I have a Signed Purchase and Sale Agreement for my Dream House and the Seller is Refusing to Close – What are my Rights?
You found your dream home, the seller accepted your offer and both parties executed a Purchase and Sale Agreement (“P&S”) with no contingencies for the seller – what could possibly go wrong?
Unfortunately, all too often sellers will refuse to close on the property (reasons include the seller wanting more money in a hot real estate market or their replacement housing falling through), leaving the buyer in a bind. Fortunately, because the P&S did not contain any contingencies for the seller, this buyer has a strong claim against the seller to force the sale of the property.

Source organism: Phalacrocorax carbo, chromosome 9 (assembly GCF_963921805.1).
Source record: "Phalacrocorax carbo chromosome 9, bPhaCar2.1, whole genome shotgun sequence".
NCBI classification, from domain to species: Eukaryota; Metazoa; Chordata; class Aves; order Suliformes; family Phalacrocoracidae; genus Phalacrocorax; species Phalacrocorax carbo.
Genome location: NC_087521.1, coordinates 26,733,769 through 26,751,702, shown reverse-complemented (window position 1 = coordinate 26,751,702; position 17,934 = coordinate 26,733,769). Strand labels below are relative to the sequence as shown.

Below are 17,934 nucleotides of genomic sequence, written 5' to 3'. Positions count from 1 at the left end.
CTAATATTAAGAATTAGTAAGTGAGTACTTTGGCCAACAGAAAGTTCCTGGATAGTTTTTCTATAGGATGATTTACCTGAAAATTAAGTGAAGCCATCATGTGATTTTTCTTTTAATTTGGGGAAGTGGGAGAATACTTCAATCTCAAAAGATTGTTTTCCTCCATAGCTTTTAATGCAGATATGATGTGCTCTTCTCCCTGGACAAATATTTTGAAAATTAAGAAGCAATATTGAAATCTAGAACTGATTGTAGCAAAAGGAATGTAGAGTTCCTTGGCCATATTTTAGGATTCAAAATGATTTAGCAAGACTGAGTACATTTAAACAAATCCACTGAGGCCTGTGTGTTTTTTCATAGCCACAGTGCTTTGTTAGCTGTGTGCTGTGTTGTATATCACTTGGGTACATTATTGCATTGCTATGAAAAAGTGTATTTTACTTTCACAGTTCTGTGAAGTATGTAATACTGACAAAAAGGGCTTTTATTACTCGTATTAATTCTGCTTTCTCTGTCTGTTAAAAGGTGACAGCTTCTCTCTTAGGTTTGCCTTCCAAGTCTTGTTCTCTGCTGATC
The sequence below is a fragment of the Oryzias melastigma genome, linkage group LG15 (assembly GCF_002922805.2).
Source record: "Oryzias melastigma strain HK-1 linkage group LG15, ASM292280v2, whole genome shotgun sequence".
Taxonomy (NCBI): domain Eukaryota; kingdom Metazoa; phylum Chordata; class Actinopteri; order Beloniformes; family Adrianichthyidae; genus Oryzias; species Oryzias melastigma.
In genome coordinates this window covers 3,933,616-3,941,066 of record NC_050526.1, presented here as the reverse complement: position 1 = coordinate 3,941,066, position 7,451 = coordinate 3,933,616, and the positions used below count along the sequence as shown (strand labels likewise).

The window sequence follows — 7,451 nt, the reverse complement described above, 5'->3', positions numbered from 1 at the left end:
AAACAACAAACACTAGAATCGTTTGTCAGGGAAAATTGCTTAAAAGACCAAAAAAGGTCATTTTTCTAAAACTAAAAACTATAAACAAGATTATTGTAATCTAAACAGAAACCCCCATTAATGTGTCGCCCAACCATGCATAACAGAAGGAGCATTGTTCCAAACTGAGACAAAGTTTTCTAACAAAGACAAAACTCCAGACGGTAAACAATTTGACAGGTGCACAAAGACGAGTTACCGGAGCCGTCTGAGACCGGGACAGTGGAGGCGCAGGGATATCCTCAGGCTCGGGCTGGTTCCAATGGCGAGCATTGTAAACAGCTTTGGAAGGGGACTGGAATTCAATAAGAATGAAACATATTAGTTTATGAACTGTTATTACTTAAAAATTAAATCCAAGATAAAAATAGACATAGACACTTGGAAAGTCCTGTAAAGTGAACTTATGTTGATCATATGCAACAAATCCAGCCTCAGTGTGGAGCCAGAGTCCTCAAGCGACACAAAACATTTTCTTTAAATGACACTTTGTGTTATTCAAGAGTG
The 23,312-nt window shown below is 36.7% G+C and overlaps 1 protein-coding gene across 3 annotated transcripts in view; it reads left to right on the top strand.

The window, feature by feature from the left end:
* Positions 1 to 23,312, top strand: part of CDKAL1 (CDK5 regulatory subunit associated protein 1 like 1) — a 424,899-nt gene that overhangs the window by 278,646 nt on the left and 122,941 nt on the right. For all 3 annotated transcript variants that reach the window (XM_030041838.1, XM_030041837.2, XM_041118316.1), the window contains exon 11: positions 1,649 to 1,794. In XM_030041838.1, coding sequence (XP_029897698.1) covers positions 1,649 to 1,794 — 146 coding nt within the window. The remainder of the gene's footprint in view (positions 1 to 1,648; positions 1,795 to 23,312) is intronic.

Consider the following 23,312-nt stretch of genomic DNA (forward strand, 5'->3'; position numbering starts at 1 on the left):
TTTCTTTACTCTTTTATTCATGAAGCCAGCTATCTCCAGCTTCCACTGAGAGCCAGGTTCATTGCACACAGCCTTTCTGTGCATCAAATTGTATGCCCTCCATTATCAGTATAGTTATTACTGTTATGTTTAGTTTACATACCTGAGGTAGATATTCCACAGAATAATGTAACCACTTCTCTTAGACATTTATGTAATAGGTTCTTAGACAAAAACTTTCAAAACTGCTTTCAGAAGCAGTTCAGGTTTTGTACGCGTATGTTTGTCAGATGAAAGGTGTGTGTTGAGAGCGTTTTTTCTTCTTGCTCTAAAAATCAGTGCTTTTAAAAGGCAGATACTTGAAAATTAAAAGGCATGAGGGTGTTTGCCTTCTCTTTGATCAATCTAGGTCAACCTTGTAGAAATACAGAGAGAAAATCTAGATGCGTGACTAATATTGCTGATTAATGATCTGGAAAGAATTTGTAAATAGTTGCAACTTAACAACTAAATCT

In order to force the sale of the property, the buyer will have to file a lawsuit against the seller seeking specific performance of the P&S and should seek to obtain a lis pendens on the property in accordance with Massachusetts General Law, chapter 184, section 15. The lis pendens is recorded in the registry of deeds where the property is located and provides notice to the general public, including potential buyers and lenders, that you have a pending lawsuit against the seller and that you are asserting a “claim of a right to title” in the property. The recording of a lis pendens is an effective tool to quickly convince the seller to sell the buyer the property because it limits the seller’s ability to try and sell the property to another buyer at a higher price. If the seller is stubborn and refuses to sell, the buyer will have to move forward with the lawsuit and request that a judge grant specific performance of the P&S after a trial.
-By Benjamin Kafka